Tuesday, November 22, 2011

Raw Vs. Pasteurized

Christine Chessen cooks with vegetables from her own San Francisco garden, she buys organic meat and unpasteurized eggs, and she makes her own kefir for smoothies.

She and her kids also drink raw milk - against the advice of many doctors and public health officials, who say unpasteurized milk can carry a variety of bacteria dangerous to humans.

Last week, state officials recalled products from Organic Pastures of Fresno after five children, including two in Contra Costa County, were sickened by E. coli bacteria believed to have come from milk from the dairy. But Chessen was unfazed.
"We had some (of the recalled milk) in the fridge, and we drank it right up, no problem," Chessen said. "I'm far more concerned about commercial agriculture, like cantaloupe, spinach, conventional eggs and what's going on at those large-scale farms. I'm not concerned about raw milk at all."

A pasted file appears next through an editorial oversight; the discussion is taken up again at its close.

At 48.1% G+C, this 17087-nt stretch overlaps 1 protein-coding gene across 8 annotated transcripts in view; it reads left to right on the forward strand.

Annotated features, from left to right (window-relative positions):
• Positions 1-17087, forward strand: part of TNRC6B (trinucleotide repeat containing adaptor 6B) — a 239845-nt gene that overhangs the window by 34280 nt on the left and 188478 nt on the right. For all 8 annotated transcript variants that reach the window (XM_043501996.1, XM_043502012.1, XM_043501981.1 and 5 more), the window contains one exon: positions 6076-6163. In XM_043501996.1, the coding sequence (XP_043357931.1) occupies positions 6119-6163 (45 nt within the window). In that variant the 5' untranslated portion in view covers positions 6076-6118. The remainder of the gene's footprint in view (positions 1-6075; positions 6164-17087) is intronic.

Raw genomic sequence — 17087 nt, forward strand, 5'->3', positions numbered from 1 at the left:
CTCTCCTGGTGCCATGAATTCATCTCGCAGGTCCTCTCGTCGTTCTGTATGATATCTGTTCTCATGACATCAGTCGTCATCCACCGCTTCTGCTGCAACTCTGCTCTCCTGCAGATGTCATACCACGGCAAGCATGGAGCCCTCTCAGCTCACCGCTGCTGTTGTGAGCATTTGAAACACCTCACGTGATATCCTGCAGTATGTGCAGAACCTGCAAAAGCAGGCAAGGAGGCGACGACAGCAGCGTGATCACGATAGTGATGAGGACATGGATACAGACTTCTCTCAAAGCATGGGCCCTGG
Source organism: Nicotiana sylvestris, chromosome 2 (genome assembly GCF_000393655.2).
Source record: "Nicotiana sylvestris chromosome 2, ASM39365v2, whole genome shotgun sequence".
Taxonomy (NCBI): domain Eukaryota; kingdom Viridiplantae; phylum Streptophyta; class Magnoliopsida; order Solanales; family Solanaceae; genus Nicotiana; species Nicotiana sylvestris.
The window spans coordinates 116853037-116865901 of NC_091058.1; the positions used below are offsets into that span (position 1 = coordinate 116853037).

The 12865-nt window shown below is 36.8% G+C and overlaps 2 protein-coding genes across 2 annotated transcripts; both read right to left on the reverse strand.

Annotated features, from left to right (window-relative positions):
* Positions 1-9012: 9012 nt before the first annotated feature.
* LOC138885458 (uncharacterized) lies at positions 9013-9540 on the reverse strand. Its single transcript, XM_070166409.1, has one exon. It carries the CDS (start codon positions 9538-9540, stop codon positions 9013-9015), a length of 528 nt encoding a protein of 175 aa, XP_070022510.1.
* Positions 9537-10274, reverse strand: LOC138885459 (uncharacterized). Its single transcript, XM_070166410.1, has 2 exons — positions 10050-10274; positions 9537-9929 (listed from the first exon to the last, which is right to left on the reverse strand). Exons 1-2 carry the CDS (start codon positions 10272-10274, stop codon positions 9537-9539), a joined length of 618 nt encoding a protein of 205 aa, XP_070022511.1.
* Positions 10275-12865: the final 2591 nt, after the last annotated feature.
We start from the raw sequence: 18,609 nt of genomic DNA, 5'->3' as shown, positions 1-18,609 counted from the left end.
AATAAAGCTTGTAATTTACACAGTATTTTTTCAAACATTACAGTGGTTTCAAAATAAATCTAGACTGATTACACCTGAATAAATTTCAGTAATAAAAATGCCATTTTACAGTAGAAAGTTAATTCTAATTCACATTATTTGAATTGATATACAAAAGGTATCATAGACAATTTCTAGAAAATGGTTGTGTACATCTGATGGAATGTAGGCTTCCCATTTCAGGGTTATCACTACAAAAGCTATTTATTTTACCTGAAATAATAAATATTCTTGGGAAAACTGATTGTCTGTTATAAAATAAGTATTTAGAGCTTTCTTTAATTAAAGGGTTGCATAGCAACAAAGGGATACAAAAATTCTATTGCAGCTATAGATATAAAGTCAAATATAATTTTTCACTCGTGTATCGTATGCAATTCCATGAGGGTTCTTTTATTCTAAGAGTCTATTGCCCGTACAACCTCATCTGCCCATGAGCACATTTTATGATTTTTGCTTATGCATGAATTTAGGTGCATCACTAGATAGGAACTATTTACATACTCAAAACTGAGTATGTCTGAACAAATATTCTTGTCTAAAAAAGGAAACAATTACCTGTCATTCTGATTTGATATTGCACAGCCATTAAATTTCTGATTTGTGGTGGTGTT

Raw milk, say its proponents, has been unfairly maligned in recent years. They suggest it's a natural product that is as safe and delicious as a farm-fresh tomato when properly produced, as any agricultural product should be. They note that dozens of other food products are recalled every year - just last Thursday, pre-packaged lettuce was recalled after E. coli was found during random testing - and no one's being told to stop eating fresh vegetables.

Some raw milk advocates go so far as to say that the process of pasteurizing milk kills off healthy bacteria that keep the gut in top shape, although there are no rigorous scientific studies to support that.

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